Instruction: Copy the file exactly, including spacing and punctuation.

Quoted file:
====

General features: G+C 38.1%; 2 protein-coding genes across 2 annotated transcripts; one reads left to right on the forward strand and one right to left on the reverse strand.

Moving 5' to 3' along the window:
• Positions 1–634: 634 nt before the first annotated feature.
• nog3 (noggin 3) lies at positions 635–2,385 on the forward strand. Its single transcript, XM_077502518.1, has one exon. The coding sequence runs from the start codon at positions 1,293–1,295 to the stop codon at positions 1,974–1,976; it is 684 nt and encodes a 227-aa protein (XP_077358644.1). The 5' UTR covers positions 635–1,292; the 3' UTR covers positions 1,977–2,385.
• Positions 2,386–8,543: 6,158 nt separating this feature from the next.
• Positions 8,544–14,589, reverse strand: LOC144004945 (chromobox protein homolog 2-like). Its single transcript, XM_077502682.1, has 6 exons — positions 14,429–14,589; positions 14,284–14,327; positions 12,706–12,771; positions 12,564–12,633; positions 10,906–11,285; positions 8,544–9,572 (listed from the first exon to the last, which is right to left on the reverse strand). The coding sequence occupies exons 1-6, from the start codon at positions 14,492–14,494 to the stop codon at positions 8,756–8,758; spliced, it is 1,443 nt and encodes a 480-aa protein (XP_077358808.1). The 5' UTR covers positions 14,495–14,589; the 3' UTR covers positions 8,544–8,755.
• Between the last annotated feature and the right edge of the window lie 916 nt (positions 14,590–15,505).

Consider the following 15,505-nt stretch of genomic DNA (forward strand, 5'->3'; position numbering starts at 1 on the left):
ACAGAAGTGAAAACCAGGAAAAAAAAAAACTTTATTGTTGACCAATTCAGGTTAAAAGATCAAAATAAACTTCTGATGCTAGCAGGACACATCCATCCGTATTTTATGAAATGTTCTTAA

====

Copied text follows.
General features: G+C 38.1%; 2 protein-coding genes across 2 annotated transcripts; one reads left to right on the forward strand and one right to left on the reverse strand.

Moving 5' to 3' along the window:
• Positions 1–634: 634 nt before the first annotated feature.
• nog3 (noggin 3) lies at positions 635–2,385 on the forward strand. Its single transcript, XM_077502518.1, has one exon. The coding sequence runs from the start codon at positions 1,293–1,295 to the stop codon at positions 1,974–1,976; it is 684 nt and encodes a 227-aa protein (XP_077358644.1). The 5' UTR covers positions 635–1,292; the 3' UTR covers positions 1,977–2,385.
• Positions 2,386–8,543: 6,158 nt separating this feature from the next.
• Positions 8,544–14,589, reverse strand: LOC144004945 (chromobox protein homolog 2-like). Its single transcript, XM_077502682.1, has 6 exons — positions 14,429–14,589; positions 14,284–14,327; positions 12,706–12,771; positions 12,564–12,633; positions 10,906–11,285; positions 8,544–9,572 (listed from the first exon to the last, which is right to left on the reverse strand). The coding sequence occupies exons 1-6, from the start codon at positions 14,492–14,494 to the stop codon at positions 8,756–8,758; spliced, it is 1,443 nt and encodes a 480-aa protein (XP_077358808.1). The 5' UTR covers positions 14,495–14,589; the 3' UTR covers positions 8,544–8,755.
• Between the last annotated feature and the right edge of the window lie 916 nt (positions 14,590–15,505).

Consider the following 15,505-nt stretch of genomic DNA (forward strand, 5'->3'; position numbering starts at 1 on the left):
ACAGAAGTGAAAACCAGGAAAAAAAAAAACTTTATTGTTGACCAATTCAGGTTAAAAGATCAAAATAAACTTCTGATGCTAGCAGGACACATCCATCCGTATTTTATGAAATGTTCTTAA